“[T]he power of the Supreme Court, the President, and Congress all emanate from their single Boss: the people. Therefore, we should only favor and fight for the people’s interests. I swore to preserve and defend the Constitution, execute its laws, do justice to every man, and consecrate myself to the service of the Nation. I have no intention of violating my sworn oath; I have no intention of failing the Filipino people.” Going back to his oath of office, President Aquino delivered a speech of challenge to the Supreme Court and its Chief Justice.
The occasion was apt enough: the 1st National Criminal Justice Summit held at the Centennial Hall of the Manila Hotel. Before him were many justices, judges, and other officers of the court, including Chief Justice Renato Corona.
President Aquino alluded to various instances where the Supreme Court has acted allegedly to violate the very Constitution they are only supposed to interpret. In so doing, he has thrown down the gauntlet to the present members of the Supreme Court who are perceived as protective–if not subserviently loyal–to their appointing power, the former president Gloria Macapagal-Arroyo.
To be sure, there is much controversy around the actuation of at least 8 of the justices who have a generally unified favorable opinion when matters concerning GMA is brought before the Supreme Court. The latest, of course, was their action of imposing a Temporary Restraining Order (TRO) on Department of Justice Circular No. 41. The latter was invoked by DOJ Secretary de Lima to include the former president in the Watch-List Order, effectively preventing her from leaving the country.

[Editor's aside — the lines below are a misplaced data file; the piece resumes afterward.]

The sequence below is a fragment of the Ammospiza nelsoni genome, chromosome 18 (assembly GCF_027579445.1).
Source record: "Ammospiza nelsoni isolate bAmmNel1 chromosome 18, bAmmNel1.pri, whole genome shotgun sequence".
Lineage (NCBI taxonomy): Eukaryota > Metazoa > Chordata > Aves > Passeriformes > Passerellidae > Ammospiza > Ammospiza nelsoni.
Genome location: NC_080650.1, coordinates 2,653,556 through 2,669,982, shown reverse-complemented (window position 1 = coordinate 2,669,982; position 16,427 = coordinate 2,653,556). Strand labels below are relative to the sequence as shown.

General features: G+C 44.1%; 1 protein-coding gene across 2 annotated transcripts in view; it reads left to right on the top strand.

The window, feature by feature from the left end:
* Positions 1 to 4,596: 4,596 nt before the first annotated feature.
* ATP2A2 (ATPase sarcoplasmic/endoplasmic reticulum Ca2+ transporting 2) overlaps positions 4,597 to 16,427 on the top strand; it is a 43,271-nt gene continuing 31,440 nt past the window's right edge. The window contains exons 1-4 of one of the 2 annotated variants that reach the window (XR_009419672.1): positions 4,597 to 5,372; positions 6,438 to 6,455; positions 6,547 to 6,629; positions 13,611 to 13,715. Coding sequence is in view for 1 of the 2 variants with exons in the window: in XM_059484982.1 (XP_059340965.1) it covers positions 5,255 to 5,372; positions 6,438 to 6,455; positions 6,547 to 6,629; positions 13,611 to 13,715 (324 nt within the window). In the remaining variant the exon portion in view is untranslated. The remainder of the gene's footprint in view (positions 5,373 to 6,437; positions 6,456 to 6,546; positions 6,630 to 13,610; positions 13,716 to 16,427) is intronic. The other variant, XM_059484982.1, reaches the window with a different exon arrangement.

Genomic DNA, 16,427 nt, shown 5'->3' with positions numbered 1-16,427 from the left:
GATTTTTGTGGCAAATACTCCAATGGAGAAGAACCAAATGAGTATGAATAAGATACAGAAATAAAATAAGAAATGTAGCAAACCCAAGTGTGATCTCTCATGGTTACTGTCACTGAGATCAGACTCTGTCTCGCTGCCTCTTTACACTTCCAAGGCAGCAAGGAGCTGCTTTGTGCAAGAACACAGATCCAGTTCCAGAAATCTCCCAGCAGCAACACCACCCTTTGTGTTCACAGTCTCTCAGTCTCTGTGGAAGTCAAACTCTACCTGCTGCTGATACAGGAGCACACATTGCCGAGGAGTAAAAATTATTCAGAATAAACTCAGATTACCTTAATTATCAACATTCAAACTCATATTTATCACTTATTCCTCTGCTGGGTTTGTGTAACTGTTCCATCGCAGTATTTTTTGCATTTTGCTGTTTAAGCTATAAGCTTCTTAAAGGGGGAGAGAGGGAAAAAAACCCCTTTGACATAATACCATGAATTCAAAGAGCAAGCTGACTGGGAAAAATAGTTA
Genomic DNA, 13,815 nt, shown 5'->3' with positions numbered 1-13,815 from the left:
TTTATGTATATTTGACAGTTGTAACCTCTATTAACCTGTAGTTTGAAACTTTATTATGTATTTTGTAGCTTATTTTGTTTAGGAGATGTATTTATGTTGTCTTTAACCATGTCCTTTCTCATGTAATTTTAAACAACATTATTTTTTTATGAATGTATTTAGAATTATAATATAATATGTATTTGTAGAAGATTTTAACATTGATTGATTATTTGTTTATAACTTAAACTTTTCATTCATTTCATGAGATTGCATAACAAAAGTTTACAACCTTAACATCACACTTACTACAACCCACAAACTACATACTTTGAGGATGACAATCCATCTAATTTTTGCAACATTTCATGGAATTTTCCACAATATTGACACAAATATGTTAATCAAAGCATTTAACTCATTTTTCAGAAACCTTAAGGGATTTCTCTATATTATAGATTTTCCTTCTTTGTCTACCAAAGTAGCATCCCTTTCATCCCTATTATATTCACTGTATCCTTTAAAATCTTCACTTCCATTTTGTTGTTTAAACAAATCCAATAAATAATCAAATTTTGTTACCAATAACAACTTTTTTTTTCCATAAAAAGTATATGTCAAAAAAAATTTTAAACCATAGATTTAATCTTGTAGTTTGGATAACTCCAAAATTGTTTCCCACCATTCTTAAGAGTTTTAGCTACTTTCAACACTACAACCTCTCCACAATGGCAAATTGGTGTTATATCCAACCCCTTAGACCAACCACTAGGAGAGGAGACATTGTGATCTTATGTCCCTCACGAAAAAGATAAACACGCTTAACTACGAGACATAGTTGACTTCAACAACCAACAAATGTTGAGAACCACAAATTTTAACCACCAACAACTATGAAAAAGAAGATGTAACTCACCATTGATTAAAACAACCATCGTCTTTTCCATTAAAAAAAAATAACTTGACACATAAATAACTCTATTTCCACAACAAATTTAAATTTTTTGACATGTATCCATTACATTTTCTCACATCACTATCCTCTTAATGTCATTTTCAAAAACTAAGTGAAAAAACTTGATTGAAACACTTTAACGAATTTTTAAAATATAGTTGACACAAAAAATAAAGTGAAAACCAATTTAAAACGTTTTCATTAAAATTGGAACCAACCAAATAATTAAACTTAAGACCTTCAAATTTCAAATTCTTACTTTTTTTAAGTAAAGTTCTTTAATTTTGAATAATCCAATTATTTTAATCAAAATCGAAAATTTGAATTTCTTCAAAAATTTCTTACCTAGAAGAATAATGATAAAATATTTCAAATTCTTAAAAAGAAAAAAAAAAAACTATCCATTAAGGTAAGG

Later, when it was found out that the Arroyo couple did not fulfill one of the three conditions of the TRO, these majority members of the SC still insisted on the TRO. Now there is a petition questioning the joint Commission on Election-DOJ investigating panel that recommended to the Comelec en banc the filing of the case of electoral sabotage against the former president. If acted upon by the SC and found unconstitutional, the panel’s recommendation can be set aside and former president Arroyo may be freed from her present detention.
The president’s speech, in this context, is a challenge to the Supreme Court to faithfully do its duty in accordance with the higher interests of the people in mind. Implicit is the warning of his readiness to fulfill his own presidential mandate if he is convinced that the SC (or the majority thereof) does not anymore serve the people’s interests.
The most logical (and extreme) route is the impeachment of Chief Justice Renato Corona and those justices perceived as compromising the Supreme Court’s impartiality and credibility in dispensing justice in the name of the people. Of course, this course is fraught with grave peril, both political and legal. In the end, it is a process whose ultimate dispenser of justice will be the people.